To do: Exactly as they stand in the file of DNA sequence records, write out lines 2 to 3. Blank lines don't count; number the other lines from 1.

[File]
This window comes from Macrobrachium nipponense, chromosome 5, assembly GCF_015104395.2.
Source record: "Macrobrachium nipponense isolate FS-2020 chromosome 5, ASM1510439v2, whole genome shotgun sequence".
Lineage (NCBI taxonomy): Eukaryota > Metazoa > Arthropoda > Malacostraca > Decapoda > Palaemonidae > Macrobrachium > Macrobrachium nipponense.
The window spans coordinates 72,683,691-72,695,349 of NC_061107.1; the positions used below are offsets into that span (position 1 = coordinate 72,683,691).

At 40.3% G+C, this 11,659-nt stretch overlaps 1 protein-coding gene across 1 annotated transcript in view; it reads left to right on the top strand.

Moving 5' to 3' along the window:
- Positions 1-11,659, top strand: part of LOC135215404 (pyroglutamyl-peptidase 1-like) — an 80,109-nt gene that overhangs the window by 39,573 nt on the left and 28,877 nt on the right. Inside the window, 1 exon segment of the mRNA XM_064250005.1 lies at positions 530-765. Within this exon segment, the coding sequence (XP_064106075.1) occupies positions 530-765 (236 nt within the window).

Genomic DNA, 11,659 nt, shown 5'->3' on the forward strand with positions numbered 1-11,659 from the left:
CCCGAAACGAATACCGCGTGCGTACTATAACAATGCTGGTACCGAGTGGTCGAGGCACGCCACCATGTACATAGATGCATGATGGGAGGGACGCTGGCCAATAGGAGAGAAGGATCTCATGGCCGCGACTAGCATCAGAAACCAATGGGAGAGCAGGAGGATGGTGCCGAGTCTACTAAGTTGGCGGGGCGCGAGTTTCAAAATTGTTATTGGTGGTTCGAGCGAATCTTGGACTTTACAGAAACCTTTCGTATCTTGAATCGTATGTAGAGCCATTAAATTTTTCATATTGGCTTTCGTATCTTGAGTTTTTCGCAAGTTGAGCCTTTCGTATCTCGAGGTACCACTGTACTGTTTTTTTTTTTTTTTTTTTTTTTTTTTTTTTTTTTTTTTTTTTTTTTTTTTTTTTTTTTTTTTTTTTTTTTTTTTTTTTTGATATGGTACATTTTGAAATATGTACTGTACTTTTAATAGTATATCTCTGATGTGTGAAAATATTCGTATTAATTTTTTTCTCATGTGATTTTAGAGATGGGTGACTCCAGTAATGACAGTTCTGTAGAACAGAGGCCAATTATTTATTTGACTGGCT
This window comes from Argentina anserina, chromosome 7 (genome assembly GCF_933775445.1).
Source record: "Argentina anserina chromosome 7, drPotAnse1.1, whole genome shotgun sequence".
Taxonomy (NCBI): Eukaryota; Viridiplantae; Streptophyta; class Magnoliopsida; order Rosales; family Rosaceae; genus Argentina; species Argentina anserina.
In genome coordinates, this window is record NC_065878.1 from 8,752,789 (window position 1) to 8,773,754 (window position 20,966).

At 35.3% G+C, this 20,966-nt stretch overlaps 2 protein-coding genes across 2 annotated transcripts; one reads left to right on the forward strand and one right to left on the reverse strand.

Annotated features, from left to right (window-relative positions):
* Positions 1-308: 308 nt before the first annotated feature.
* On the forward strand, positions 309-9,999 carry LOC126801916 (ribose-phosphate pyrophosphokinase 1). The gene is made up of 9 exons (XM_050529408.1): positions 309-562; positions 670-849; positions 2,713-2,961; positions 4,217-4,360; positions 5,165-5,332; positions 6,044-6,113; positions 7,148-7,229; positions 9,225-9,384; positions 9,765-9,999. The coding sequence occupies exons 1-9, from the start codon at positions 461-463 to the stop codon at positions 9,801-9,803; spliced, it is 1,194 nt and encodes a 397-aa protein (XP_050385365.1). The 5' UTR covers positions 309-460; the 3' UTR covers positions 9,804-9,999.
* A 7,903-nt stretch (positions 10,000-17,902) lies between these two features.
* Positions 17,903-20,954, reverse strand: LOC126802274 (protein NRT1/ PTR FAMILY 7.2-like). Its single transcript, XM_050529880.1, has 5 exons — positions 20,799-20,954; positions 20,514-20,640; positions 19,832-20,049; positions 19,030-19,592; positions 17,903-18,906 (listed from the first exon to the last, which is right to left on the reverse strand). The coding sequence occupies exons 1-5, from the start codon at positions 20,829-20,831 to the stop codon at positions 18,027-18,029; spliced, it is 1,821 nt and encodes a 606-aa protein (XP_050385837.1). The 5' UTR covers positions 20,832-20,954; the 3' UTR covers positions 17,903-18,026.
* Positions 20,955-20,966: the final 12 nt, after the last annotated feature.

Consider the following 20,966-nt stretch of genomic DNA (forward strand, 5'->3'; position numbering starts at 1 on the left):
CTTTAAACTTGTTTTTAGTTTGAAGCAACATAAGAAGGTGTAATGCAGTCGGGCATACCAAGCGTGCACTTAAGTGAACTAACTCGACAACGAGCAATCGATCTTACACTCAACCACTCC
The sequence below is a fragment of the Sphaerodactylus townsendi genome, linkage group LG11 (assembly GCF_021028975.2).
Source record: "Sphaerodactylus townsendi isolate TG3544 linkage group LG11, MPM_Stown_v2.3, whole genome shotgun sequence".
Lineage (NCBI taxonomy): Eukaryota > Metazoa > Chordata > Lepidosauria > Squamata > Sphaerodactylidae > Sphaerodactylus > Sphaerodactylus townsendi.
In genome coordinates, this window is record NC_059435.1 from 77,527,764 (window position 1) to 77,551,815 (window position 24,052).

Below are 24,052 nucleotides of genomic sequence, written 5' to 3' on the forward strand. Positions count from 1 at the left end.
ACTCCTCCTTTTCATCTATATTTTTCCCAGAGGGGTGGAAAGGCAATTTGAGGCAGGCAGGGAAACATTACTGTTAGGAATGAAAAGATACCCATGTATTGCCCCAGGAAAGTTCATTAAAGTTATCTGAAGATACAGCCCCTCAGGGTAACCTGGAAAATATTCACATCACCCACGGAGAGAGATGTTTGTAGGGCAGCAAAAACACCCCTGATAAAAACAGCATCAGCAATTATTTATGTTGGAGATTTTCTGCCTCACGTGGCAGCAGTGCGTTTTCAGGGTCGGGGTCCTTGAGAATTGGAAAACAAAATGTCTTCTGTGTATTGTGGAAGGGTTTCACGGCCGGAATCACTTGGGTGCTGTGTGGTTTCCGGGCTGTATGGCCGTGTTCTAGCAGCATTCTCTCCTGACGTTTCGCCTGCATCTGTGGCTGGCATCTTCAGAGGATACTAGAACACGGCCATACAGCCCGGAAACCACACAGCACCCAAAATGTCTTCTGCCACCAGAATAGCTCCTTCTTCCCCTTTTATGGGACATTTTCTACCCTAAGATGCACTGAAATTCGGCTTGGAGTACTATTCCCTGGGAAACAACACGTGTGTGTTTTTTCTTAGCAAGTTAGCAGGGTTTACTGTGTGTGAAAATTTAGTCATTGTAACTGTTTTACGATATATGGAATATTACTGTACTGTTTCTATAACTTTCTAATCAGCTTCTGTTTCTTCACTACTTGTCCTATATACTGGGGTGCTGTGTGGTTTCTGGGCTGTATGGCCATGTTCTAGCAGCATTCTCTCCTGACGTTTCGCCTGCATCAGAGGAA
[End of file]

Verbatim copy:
Source record: "Macrobrachium nipponense isolate FS-2020 chromosome 5, ASM1510439v2, whole genome shotgun sequence".
Lineage (NCBI taxonomy): Eukaryota > Metazoa > Arthropoda > Malacostraca > Decapoda > Palaemonidae > Macrobrachium > Macrobrachium nipponense.